Chinese products are increasingly held up as examples of shoddy work. Investments from China have multiplied corruption in African countries. They are also seen as interfering in the political arena of these countries, and therefore is being viewed as a Colonial power. The Africans say they increasingly feel under siege. Tens of thousands of entrepreneurs from China have fanned out across the continent. More Chinese have come to Africa in the past 10 years than the Europeans in the past 400. First came the Chinese from State owned companies, but more and more arrive on their own, and most of the contract workers, mainly prison labour, are left behind after finishing their contract.

Buildings erected by the Chinese construction firms have occasionally fallen apart. A hospital in Luanda, the capital of Angola, was opened with great fanfare but cracks appeared in the walls within a few months and it was soon closed down. The Chinese-built road from Lusaka, Zambia's capital to Chirundu, 130 km (81 miles) to the South-East, was quickly swept away by rains.

Chinese expatriates care little about rules and regulations. Local sensitivities are routinely ignored at home, and abroad as well. Sinopec, an oil firm, had exploded in a Gabonese National Park. Another state oil company has created lakes of spilled crude oil in Sudan. To avoid censure regarding poor working conditions, Chinese managers bribe union bosses. Tensions came to a head last year when in mines in Sinazongwe, a town in Southern Zambia, two Chinese managers fired shotguns at protesting workers, injuring at least a dozen.

Relationship with dictators

There are three possible reasons for the recent hatred towards the Chinese in Africa. First is that competition, especially from foreigners including the Chinese, is rarely popular. Hundreds of textile factories across Nigeria collapsed in recent years because they could not compete with cheap Chinese garments, resulting in thousands of lost jobs. The second reason could be that the Chinese are bringing bad habits as well as trade and investment. The mainland Chinese economy is riddled with corruption, even by African standards; so when the Chinese go abroad, they carry on bribing and undermine good governance in host countries. A third reason is that China is seen as hoarding African resources.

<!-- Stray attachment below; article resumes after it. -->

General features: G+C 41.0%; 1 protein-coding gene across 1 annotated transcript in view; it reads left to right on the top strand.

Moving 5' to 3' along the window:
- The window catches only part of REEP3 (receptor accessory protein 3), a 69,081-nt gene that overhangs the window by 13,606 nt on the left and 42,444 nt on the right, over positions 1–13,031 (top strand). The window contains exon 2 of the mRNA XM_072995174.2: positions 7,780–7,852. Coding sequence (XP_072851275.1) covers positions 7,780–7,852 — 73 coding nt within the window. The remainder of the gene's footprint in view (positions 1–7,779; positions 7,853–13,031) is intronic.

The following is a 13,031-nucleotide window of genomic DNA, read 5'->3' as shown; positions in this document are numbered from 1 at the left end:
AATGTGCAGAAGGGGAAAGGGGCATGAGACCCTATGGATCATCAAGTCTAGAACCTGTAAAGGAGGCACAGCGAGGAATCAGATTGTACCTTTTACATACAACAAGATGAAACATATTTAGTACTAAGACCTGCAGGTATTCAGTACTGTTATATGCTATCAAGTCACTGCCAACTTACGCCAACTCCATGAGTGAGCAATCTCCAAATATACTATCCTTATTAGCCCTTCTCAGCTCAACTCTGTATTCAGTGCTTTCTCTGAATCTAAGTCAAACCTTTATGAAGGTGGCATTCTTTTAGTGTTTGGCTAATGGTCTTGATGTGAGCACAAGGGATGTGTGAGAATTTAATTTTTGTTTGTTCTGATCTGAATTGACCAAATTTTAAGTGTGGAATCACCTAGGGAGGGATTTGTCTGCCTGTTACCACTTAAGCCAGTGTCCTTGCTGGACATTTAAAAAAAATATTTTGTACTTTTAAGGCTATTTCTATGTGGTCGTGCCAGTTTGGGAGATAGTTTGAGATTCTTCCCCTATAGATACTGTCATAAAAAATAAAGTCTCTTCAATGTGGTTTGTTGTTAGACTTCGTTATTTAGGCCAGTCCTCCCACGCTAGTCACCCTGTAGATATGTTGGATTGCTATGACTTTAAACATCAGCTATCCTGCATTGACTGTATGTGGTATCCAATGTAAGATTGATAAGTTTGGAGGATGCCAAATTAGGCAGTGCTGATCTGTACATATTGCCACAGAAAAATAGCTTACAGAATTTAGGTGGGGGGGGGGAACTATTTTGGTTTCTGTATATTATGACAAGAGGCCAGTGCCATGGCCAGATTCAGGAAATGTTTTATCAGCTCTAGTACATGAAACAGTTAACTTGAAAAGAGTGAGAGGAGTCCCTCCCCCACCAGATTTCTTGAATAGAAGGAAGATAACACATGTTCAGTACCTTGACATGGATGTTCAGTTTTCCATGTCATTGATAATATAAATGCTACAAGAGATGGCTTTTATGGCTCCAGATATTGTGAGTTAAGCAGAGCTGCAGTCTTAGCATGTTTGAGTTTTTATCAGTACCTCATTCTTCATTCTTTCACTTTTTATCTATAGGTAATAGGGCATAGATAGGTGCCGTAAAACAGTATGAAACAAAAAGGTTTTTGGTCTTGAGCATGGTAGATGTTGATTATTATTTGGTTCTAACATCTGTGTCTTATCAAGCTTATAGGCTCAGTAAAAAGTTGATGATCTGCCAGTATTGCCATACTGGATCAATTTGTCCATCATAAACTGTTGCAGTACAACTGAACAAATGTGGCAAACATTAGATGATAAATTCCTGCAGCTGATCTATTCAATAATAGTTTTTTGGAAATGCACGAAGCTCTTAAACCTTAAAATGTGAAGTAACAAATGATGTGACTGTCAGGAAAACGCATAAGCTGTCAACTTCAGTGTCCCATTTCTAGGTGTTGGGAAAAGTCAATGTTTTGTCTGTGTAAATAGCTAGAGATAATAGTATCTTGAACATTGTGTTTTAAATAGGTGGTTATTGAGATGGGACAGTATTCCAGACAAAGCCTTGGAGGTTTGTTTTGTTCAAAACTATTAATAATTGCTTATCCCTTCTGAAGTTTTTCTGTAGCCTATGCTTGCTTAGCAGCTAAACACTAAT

China has become a rallying point for most opposition leaders in several countries because of their relationship with the ruling Africa dictators. Opposition parties, especially in Southern Africa, frequently campaign on anti-China platforms. Even in normally calm places like Nambia, antipathy is stirring. In Zambia, the Opposition Leader, Michael Sata, has made Sinoskepticism his trademark. It could only be a matter of time before the Africans start to throw the Chinese out like they did to other colonial powers.

Sri Lanka is also prancing towards a rendezvous with the African experience created by the Chinese octopus using its tentacles to take a grip on the economies of those countries.

At a Cabinet meeting last week, the government shot down a proposal submitted by the US Pacific command to inaugurate a programme for the improvement of schools in the Northern Province, at its cost. The government acted in suspicion and refused to grant permission to the project given gratis, with no burden being imposed on the people, as is the case with Chinese projects. So-called Chinese investments that are based on massive loans given at unconscionably high rates of interest will be bound to push the people under more, severe, economic strain.

It is a vicious circle with no relief in sight in the foreseeable future. Ironically such projects get Cabinet approval without any hesitation. The objective truth which is only now dawning on us, is that the government, the country and the people, are all speedily going to crash-land, having tried to reach paradise on the tail of a Chinese elephant, similar to the foolish farmer of our folklore.